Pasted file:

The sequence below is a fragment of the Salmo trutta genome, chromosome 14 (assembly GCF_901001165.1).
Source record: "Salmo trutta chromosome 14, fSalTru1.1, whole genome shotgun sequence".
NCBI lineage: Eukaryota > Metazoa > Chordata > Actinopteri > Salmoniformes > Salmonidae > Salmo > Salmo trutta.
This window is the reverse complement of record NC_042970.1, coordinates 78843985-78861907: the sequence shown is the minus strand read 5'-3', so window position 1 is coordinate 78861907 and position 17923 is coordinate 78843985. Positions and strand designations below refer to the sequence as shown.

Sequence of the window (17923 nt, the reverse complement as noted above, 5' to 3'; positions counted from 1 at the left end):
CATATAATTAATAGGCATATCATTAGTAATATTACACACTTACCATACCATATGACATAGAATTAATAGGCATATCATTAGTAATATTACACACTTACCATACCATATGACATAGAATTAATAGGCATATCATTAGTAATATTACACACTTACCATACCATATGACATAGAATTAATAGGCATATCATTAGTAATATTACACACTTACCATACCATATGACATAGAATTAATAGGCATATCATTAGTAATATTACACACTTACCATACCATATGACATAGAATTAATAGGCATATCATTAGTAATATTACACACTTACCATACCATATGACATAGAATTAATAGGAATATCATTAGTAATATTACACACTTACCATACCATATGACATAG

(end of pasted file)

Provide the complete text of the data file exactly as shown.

The sequence below is a fragment of the Salmo trutta genome, chromosome 14 (assembly GCF_901001165.1).
Source record: "Salmo trutta chromosome 14, fSalTru1.1, whole genome shotgun sequence".
NCBI lineage: Eukaryota > Metazoa > Chordata > Actinopteri > Salmoniformes > Salmonidae > Salmo > Salmo trutta.
This window is the reverse complement of record NC_042970.1, coordinates 78843985-78861907: the sequence shown is the minus strand read 5'-3', so window position 1 is coordinate 78861907 and position 17923 is coordinate 78843985. Positions and strand designations below refer to the sequence as shown.

Sequence of the window (17923 nt, the reverse complement as noted above, 5' to 3'; positions counted from 1 at the left end):
CATATAATTAATAGGCATATCATTAGTAATATTACACACTTACCATACCATATGACATAGAATTAATAGGCATATCATTAGTAATATTACACACTTACCATACCATATGACATAGAATTAATAGGCATATCATTAGTAATATTACACACTTACCATACCATATGACATAGAATTAATAGGCATATCATTAGTAATATTACACACTTACCATACCATATGACATAGAATTAATAGGCATATCATTAGTAATATTACACACTTACCATACCATATGACATAGAATTAATAGGCATATCATTAGTAATATTACACACTTACCATACCATATGACATAGAATTAATAGGAATATCATTAGTAATATTACACACTTACCATACCATATGACATAG